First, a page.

14 things I learned from writing a book

Lessons on brand growth, community and strategy

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The Business of Aspiration drops tomorrow. It’s available on Amazon globally, Barnes&Noble, Books a Million, eBooks, Waterstones, Fruugo, VitalSource, the publisher’s website, etc. If you prefer to support local bookstores, and are in New York, you can also find the book at McNally Jackson, Books are Magic, Powerhouse, Greenlight, Community Bookstore in Park Slope, Book Club in East Village, Little City Books, or Bravo’s Book Nook on MacDougal, among others.

Thanks to The Business of Aspiration, I started this newsletter. It was as a way to force myself to write every week.

Thanks to this newsletter, I have been meeting a large and growing community of fascinating people who are the pioneers of the modern aspirational economy or, who want to learn more about it and apply it in their jobs. I am not sure I would have met a lot of you otherwise, and without you, I wouldn’t have been motivated to write The Business of Aspiration and start the YouTube series of the same name.

Without people, there are no stories, and without The Business of Aspiration, I wouldn’t have had this community. For this, I am grateful.

Here are the things I learned along the way:

Start with empathy for a particular group of people. A good number of newsletter writers/brand founders/entrepreneurs are part of their target audience, and they fill a gap that exists between what they look for and the market is offering. The outcome is that the audience feels like there’s nothing out there like the brand/startup/newsletter they subscribed to.

Think of yourself as a brand, not just as an asset. Ventures that have a clear brand purpose achieve double brand-value growth than companies that are focused purely on profit generation. Brand equity sets and protects premium pricing. It also protects market share by creating a clear differentiation versus the competition. Brand clarifies decision-making criteria and guides new growth opportunities, operations and communication. It allows a venture to evaluate whether a specific business action or investment moves it closer to its vision.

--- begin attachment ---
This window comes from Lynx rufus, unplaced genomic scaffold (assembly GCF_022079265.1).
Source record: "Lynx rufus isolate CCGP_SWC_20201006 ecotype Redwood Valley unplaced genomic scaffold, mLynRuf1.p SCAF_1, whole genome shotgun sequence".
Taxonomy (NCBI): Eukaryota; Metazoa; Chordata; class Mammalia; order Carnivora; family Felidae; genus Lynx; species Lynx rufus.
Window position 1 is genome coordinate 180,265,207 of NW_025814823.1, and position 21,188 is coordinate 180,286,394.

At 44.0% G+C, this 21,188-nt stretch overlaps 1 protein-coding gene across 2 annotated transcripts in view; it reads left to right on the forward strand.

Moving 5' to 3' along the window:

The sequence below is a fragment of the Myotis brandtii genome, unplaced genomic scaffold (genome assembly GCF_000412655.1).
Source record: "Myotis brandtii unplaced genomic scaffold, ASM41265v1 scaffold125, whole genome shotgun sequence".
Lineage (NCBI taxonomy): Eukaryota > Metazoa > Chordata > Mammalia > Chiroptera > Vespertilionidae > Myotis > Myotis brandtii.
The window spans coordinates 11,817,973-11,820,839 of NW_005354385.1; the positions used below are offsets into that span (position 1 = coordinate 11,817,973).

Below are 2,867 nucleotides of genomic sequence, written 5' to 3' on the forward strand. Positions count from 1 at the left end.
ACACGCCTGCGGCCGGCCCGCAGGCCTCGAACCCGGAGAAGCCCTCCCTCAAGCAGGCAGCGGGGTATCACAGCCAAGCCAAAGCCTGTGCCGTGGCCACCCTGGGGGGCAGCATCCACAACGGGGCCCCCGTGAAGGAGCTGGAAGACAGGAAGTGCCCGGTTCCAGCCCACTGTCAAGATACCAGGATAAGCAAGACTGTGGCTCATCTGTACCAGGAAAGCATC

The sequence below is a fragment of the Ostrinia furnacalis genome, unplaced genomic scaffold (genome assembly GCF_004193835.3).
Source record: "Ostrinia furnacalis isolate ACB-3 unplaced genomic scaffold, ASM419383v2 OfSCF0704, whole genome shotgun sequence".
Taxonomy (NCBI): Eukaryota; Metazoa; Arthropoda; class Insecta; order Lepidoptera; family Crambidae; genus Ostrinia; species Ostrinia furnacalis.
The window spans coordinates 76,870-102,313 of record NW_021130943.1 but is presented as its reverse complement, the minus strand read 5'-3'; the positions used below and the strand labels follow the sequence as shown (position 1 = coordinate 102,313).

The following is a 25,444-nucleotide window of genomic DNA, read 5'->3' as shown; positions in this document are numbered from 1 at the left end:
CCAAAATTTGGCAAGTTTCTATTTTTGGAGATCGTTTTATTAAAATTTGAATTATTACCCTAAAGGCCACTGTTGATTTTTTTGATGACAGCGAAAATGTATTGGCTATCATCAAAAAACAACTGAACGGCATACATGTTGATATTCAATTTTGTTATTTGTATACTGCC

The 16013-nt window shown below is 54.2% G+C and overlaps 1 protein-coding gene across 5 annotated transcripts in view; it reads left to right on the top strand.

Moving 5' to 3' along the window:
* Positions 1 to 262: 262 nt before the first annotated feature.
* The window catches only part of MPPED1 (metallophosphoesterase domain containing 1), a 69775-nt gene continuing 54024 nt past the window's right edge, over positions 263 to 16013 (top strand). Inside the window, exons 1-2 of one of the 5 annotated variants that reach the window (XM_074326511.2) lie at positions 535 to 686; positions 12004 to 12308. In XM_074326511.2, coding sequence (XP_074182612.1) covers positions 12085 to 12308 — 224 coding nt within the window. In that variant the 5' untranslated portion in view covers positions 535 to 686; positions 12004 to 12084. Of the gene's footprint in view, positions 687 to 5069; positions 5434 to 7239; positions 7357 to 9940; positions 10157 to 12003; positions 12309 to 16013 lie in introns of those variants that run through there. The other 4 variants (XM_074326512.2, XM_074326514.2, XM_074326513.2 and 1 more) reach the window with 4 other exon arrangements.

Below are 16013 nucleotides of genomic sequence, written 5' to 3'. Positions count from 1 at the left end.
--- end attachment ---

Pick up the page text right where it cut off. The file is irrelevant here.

Distribute your expertise in a new way. Today, survival of companies and individuals depends on their ability to package and deliver their expertise beyond their original business model. What once was a value-add is now their lifeline. This means that we all need to lean into our own expertise — be it strategy, creative, operations, craftsmanship, art, finance, management or operations. Every company (or a person) has a number of areas of expertise. Capitalize on them.

Lean into your imagined community. Most of our institutions are built for, and around, individuals, with narratives and ideologies of individual freedom and competition to match. But humans are not only individuals, they also belong to communities and are members of a society. “We’ll design your book cover,” said Manny and V, and they did.

Prioritize identity over positioning. Focus on building your own creative identity versus comparing yourself to others. Operate according to the economics of singularities and grow by gradually building your own incomparability. This approach ensures both high differentiation and high durability, and there are two reasons behind it. Kanye doesn’t compare himself with Nike or Prada; Damian Hirst doesn’t compare himself with Andy Warhol. You are in the business of selling style, intelligence, knowledge, creativity or passion. You are a cultural magnifying glass for reading the world.

Combine creative and commercial operation. You are part of the culture industry and a link between your customers/readers/fans and the worlds of art, spirituality, humanity, style, values, creativity, or a specific history, subculture, or neighborhood vibe. Operate as a creative entity, an educator and are the ambassador of the best in your field.